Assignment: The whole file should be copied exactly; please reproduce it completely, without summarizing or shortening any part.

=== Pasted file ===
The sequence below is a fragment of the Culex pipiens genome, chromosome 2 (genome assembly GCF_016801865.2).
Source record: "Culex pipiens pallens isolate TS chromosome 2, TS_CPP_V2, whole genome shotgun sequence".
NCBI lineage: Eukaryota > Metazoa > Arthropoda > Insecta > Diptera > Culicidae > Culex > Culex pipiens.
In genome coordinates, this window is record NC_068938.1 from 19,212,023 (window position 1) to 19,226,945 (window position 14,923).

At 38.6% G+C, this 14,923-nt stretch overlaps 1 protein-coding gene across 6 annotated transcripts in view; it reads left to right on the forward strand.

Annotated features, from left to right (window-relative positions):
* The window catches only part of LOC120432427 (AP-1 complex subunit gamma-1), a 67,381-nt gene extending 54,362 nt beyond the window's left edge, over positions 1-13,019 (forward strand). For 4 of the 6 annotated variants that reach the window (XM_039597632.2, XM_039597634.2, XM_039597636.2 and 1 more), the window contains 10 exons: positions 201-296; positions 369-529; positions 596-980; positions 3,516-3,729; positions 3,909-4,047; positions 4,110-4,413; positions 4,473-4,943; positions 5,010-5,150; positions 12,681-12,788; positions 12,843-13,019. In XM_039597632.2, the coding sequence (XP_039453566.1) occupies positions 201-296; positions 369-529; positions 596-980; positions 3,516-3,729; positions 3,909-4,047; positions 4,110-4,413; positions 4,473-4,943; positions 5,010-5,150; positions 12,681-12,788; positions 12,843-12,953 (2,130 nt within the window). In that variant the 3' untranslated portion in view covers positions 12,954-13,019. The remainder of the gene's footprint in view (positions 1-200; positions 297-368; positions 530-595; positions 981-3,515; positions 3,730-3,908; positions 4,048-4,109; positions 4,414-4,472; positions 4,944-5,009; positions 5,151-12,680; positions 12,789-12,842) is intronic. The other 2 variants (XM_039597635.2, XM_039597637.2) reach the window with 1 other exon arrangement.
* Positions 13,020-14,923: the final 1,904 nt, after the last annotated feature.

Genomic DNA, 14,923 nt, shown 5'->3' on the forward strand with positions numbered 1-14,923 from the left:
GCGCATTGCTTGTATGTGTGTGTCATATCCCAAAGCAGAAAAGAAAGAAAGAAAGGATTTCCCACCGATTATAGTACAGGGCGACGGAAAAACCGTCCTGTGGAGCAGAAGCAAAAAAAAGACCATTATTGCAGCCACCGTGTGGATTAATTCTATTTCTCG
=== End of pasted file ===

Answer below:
The sequence below is a fragment of the Culex pipiens genome, chromosome 2 (genome assembly GCF_016801865.2).
Source record: "Culex pipiens pallens isolate TS chromosome 2, TS_CPP_V2, whole genome shotgun sequence".
NCBI lineage: Eukaryota > Metazoa > Arthropoda > Insecta > Diptera > Culicidae > Culex > Culex pipiens.
In genome coordinates, this window is record NC_068938.1 from 19,212,023 (window position 1) to 19,226,945 (window position 14,923).

At 38.6% G+C, this 14,923-nt stretch overlaps 1 protein-coding gene across 6 annotated transcripts in view; it reads left to right on the forward strand.

Annotated features, from left to right (window-relative positions):
* The window catches only part of LOC120432427 (AP-1 complex subunit gamma-1), a 67,381-nt gene extending 54,362 nt beyond the window's left edge, over positions 1-13,019 (forward strand). For 4 of the 6 annotated variants that reach the window (XM_039597632.2, XM_039597634.2, XM_039597636.2 and 1 more), the window contains 10 exons: positions 201-296; positions 369-529; positions 596-980; positions 3,516-3,729; positions 3,909-4,047; positions 4,110-4,413; positions 4,473-4,943; positions 5,010-5,150; positions 12,681-12,788; positions 12,843-13,019. In XM_039597632.2, the coding sequence (XP_039453566.1) occupies positions 201-296; positions 369-529; positions 596-980; positions 3,516-3,729; positions 3,909-4,047; positions 4,110-4,413; positions 4,473-4,943; positions 5,010-5,150; positions 12,681-12,788; positions 12,843-12,953 (2,130 nt within the window). In that variant the 3' untranslated portion in view covers positions 12,954-13,019. The remainder of the gene's footprint in view (positions 1-200; positions 297-368; positions 530-595; positions 981-3,515; positions 3,730-3,908; positions 4,048-4,109; positions 4,414-4,472; positions 4,944-5,009; positions 5,151-12,680; positions 12,789-12,842) is intronic. The other 2 variants (XM_039597635.2, XM_039597637.2) reach the window with 1 other exon arrangement.
* Positions 13,020-14,923: the final 1,904 nt, after the last annotated feature.

Genomic DNA, 14,923 nt, shown 5'->3' on the forward strand with positions numbered 1-14,923 from the left:
GCGCATTGCTTGTATGTGTGTGTCATATCCCAAAGCAGAAAAGAAAGAAAGAAAGGATTTCCCACCGATTATAGTACAGGGCGACGGAAAAACCGTCCTGTGGAGCAGAAGCAAAAAAAAGACCATTATTGCAGCCACCGTGTGGATTAATTCTATTTCTCG